Otherwise, we won't be able to insert as many commercials. That would be a problem.

      • He is a pseudo skeptic who has come up with a simplistic claim and he'll ride it all the way. I do love how deniers claim natural systems are too complex to model, until of course they need to bolster their own claim, and then suddenly Chem 101 is all one needs to model atmospheric-oceanic reactions.

      • by sl4shd0rk (755837)

        Chemistry 101, please say hello to Mathematics 201.

        All this knowledge and we still burn through fossil fuels like a crack whore in a meth lab.
        Climate change is an Anthropogenic addiction.

    • by haruchai (17472)

      It's only under-reported if you frequent just the denialist sites. It has been stated for decades by researchers what are the main sources and sinks of CO2 and how much.

      Please don't forget that the oceans are not pure water; you'd have to be sure that the other substances won't have an impact one way or the other.

      That's not a simple problem.

    • "Not likely to happen yet for around 5 billion years."

      See, it's just this sort of short term thinking that gets us into trouble.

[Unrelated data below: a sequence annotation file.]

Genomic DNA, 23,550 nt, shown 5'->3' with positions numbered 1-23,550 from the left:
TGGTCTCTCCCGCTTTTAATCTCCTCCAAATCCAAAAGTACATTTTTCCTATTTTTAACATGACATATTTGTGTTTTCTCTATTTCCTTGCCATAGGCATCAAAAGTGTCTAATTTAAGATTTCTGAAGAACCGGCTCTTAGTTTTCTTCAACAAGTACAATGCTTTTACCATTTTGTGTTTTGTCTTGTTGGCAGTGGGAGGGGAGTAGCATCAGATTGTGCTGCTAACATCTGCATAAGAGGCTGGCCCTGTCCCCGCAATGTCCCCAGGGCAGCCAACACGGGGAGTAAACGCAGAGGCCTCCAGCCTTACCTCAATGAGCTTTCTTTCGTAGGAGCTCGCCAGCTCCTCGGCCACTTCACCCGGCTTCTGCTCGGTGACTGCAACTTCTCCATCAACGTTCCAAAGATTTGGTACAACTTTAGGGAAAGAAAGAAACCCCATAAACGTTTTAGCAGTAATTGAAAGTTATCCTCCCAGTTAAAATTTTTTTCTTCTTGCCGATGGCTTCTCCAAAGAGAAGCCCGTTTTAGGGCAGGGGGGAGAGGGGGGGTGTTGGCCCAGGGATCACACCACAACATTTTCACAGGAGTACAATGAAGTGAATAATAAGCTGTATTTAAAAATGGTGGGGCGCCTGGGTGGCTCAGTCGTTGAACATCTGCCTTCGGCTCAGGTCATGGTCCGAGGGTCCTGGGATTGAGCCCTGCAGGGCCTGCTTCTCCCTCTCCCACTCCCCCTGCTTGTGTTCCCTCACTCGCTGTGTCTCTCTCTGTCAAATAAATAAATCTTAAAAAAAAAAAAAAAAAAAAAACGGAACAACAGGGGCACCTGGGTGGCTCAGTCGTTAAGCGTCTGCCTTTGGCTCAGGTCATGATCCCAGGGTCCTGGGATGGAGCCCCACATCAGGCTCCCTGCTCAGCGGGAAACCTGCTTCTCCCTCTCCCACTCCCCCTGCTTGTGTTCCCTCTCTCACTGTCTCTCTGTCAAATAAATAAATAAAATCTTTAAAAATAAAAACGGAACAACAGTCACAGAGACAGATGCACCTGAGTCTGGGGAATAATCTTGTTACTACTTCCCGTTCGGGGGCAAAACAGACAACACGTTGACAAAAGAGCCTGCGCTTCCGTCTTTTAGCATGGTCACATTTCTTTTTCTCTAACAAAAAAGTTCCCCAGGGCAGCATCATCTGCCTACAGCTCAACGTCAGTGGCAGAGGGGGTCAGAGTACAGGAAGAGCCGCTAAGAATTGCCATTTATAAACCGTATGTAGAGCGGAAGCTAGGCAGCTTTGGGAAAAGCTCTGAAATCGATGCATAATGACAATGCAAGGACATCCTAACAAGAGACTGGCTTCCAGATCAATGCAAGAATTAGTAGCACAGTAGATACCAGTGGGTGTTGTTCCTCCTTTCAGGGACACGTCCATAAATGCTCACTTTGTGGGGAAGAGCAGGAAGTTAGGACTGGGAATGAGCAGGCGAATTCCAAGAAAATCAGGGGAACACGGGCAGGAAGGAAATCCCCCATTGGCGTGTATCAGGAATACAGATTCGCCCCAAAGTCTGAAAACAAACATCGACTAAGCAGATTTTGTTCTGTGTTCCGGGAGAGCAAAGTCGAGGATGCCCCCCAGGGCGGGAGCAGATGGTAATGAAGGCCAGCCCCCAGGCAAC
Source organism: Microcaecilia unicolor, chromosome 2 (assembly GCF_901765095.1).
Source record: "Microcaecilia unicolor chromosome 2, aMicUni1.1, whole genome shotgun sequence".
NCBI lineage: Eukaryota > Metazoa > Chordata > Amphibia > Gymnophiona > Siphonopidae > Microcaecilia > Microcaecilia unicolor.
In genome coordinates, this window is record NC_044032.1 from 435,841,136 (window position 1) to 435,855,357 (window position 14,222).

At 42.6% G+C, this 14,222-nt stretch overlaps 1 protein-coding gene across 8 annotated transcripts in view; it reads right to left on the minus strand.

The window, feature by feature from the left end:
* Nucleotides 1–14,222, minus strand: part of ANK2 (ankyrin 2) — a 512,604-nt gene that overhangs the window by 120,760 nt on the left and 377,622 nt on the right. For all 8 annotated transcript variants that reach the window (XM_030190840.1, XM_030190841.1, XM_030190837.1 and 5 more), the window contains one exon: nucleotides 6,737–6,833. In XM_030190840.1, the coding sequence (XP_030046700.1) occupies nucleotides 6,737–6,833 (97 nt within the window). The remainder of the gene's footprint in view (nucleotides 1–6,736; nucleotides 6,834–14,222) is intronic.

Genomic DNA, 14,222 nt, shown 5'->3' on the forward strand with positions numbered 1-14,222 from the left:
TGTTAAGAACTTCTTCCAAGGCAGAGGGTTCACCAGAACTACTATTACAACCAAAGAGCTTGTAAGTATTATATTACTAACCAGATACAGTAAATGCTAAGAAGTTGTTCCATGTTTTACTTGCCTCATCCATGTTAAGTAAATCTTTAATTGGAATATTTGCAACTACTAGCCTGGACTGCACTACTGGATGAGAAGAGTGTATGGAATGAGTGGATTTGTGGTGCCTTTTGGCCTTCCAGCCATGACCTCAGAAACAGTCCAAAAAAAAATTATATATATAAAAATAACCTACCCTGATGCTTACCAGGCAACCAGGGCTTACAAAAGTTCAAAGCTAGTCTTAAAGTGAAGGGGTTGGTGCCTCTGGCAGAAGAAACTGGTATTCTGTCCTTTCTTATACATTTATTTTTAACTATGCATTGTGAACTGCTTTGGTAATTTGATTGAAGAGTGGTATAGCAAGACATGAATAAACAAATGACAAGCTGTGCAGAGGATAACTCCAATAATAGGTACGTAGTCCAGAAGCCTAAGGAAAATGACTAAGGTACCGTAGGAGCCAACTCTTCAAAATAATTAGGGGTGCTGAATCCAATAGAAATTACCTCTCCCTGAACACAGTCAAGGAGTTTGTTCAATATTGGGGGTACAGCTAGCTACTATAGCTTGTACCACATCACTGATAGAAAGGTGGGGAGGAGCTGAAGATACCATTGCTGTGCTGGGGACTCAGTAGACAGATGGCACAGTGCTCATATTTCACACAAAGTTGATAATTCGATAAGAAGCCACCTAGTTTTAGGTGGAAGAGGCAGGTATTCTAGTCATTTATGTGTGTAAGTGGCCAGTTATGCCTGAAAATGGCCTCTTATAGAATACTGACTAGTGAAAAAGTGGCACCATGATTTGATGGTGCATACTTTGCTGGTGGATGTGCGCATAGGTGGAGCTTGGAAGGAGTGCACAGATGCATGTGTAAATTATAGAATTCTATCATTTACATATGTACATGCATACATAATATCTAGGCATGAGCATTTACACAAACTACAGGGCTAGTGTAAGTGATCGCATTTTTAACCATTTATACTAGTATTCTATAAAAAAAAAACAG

• You really think the Earth is that simple?
  • erosion of coral (Score:5, Interesting)

    by lkcl (517947) <lkcl@lkcl.net> on Sunday November 25, 2012 @06:30PM (#42089465) Homepage

    a friend of mine just started at portsmouth university, studying marine biology, and we happened to talk about this subject. the situation's actually much worse than being reported here, because the coral reefs are *also* being corroded. given that coral reefs are where the majority of the ocean's life-forms congregate, if that eco-system collapses we're in real serious trouble. i say trouble: the planet's likely to survive, and to re-generate life over the next hundred millenia or so. it's just that humans really won't be around to enjoy being here, that's all.

  • by WOOFYGOOFY (1334993) on Sunday November 25, 2012 @08:46PM (#42090021)

    This is just one of the realistic doomsday scenarios that people need to take seriously- the collapse of food chain in the oceans.

    Remember, it doesn't have to be that oceans are completely and totally dead for people to start acting as if they are. It's enough that they no longer provide food or jobs for a lot of people, especially in developing nations. When the oceans are seen to be moving inevitably and inexorably to that condition , then it's as good as real, just like a stock that people understand is going to zero is as good as worthless even when it's price is still positive.

    If the really small things that support the fisheries- thing like phytoplankton which support the zooplankton which in turn support start to fail it takes with it the krill, mackerel, sardines, anchovies, tuna then upwards to the fish we eat -and we'll know if it starts to happen- then there will be price-panic food buying with the result that right then, tens of millions start to starve and economies start to collapse.